SOUTH PORTLAND — The Community Development Advisory Committee has finalized its recommendations for nearly $460,000 worth of federally funded projects in low income neighborhoods.
The City Council will likely take up the committee’s recommendations at its March 16 meeting. Ultimately, the council sets funding levels for individual projects.
South Portland expects to receive more than $485,000 in Community Block Development Grant funding this year. Nearly $330,000 is recommended for public infrastructure, while more than $62,000 is recommended for public service and housing projects. Nearly $66,000 is recommended for administration of the program.
The advisory committee has recommended removing a $25,000 proposal to buy and install eight street lights on Waterman Drive, which has undergone a series of improvements over the last couple years.
Assistant City Manager and Community Development Director Erik Carson said eight street lights have already been installed and the city has not received any complaints about a lack of lighting.
“We really don’t need them,” Carson said. “If we can spend this money in a better place, given the economy, that’s what we need to do.”
The recommendation to remove the project will free up federal funds to be allocated on an as-needed basis, Carson said. Flexibility built into the current budget allowed the city to offer free carbon monoxide detectors to qualifying homeowners, following an incident that hospitalized a mother and child.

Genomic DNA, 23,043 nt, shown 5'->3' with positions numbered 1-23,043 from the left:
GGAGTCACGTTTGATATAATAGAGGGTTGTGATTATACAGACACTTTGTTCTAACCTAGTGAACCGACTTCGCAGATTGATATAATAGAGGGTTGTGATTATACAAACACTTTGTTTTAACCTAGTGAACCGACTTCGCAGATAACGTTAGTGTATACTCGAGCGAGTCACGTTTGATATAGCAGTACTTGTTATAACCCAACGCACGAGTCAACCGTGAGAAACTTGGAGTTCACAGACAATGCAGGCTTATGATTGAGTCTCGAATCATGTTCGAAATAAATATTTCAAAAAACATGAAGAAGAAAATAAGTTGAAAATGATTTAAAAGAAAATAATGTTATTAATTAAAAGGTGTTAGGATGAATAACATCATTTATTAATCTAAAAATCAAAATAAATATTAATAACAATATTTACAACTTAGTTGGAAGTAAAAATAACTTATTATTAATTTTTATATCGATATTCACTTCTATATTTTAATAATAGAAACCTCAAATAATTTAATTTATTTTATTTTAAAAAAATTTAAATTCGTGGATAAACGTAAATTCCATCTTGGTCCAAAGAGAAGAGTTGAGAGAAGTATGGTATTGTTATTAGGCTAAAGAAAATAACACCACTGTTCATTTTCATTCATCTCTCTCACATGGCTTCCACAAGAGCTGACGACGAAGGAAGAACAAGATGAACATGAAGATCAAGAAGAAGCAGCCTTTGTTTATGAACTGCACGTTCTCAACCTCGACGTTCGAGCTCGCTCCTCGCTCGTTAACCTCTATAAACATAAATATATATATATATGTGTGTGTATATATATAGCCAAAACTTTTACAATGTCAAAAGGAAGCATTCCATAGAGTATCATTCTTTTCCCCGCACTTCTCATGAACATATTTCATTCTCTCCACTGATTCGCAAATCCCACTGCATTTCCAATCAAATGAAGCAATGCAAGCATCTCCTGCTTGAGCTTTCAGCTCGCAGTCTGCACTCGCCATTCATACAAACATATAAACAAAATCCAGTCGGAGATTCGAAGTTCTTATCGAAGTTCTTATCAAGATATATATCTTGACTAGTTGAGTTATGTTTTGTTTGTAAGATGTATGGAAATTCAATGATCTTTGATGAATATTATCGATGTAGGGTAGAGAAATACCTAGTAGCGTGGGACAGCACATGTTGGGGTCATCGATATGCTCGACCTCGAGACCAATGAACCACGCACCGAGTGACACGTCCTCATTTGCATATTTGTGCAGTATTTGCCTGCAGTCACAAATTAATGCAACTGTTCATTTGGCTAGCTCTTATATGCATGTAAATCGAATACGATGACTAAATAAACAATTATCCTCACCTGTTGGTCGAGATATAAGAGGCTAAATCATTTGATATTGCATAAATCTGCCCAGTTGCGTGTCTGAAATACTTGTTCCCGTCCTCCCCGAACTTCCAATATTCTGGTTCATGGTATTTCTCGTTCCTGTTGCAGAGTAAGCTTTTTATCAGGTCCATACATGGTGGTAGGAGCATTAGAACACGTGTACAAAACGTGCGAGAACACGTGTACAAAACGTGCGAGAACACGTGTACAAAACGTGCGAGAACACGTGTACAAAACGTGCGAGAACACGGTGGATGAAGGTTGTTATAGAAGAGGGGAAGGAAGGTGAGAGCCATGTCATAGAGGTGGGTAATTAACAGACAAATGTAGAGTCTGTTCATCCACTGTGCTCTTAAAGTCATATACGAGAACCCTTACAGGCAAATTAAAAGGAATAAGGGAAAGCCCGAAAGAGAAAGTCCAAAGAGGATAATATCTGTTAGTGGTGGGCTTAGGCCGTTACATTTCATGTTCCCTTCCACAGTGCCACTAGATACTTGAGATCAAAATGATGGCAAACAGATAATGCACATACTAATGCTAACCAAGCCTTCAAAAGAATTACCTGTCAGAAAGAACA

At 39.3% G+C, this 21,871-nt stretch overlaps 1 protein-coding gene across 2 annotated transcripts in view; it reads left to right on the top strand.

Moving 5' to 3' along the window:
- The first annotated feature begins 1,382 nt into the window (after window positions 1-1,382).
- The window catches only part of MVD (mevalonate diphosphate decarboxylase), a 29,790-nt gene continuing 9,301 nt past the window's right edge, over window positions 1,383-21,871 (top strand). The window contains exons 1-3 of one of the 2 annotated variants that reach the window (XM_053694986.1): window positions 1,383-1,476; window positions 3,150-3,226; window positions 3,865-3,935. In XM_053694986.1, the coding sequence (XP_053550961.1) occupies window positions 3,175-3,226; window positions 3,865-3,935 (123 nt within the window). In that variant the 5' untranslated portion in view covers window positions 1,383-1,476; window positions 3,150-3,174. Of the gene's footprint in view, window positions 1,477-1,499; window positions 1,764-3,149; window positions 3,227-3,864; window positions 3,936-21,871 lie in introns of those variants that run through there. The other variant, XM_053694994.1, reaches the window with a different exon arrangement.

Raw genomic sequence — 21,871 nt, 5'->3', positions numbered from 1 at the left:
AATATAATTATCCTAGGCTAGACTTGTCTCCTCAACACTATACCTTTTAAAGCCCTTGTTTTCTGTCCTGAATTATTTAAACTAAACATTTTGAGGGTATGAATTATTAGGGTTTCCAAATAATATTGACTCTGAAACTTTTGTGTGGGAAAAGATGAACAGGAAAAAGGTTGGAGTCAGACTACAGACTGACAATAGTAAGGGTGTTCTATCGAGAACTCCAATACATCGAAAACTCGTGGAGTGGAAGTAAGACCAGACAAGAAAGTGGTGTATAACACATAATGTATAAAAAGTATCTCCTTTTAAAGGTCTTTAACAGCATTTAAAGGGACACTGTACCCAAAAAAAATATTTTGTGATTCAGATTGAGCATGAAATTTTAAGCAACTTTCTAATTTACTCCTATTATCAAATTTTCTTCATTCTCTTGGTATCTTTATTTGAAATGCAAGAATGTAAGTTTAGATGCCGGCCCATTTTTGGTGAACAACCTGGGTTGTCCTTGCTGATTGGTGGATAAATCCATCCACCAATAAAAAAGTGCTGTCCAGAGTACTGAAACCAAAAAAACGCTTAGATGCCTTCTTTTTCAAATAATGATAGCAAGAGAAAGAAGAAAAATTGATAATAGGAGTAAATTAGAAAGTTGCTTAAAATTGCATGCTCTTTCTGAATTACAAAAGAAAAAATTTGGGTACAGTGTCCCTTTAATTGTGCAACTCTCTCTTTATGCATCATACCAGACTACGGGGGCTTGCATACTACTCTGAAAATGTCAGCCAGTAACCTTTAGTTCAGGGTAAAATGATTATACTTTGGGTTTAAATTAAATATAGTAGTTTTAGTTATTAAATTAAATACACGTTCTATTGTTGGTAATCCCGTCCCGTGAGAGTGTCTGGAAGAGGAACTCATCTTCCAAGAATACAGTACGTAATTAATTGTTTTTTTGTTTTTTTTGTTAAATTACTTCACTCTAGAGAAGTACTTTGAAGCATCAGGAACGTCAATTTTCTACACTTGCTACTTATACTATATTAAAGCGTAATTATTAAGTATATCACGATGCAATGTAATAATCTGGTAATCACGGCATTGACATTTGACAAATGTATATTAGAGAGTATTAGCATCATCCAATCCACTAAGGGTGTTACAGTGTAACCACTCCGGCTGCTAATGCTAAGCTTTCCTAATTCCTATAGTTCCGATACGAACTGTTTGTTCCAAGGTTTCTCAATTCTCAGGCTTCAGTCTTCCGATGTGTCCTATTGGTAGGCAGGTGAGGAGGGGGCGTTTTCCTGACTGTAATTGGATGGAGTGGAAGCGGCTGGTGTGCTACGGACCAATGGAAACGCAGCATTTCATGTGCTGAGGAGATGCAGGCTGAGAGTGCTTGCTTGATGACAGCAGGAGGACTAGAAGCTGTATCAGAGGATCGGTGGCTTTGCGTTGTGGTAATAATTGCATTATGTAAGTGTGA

If the recommendations are approved by the council, $125,000 would be invested into the Redbank neighborhood, mostly to establish and help staff a community resource center for struggling families in need.
The recommendation would also fund Redbank beautification projects and help buy a new playscape. It would offer $15,000 towards staffing the hub, which would include social workers and, perhaps, a community policing presence.
Other funding recommendations include: $100,000 to pave Broadway from Wescott Road to Exit 3; $50,000 for sidewalks in Pleasantdale; $40,000 for a Mill Creek bus hub; $20,000 for the High-Sawyer Street Park; $10,000 for recreation scholarships; $10,000 for English language learners; $9,960 for the People’s Regional Opportunity Program’s senior companion program; $8,000 for the Center for Therapeutic Recreation; $7,200 for the Boys and Girls Club; $9,720 for crosswalk signs; $6,850 for Mill Creek park benches.
Meanwhile, Carson said the city expects to receive about $65,000 from the federal Housing and Urban Development’s HOME program, which would be used for housing rehabilitation and energy efficiency projects for qualifying homeowners.
Randy Billings can be reached at 781-3661 ext. 100 or email@example.com.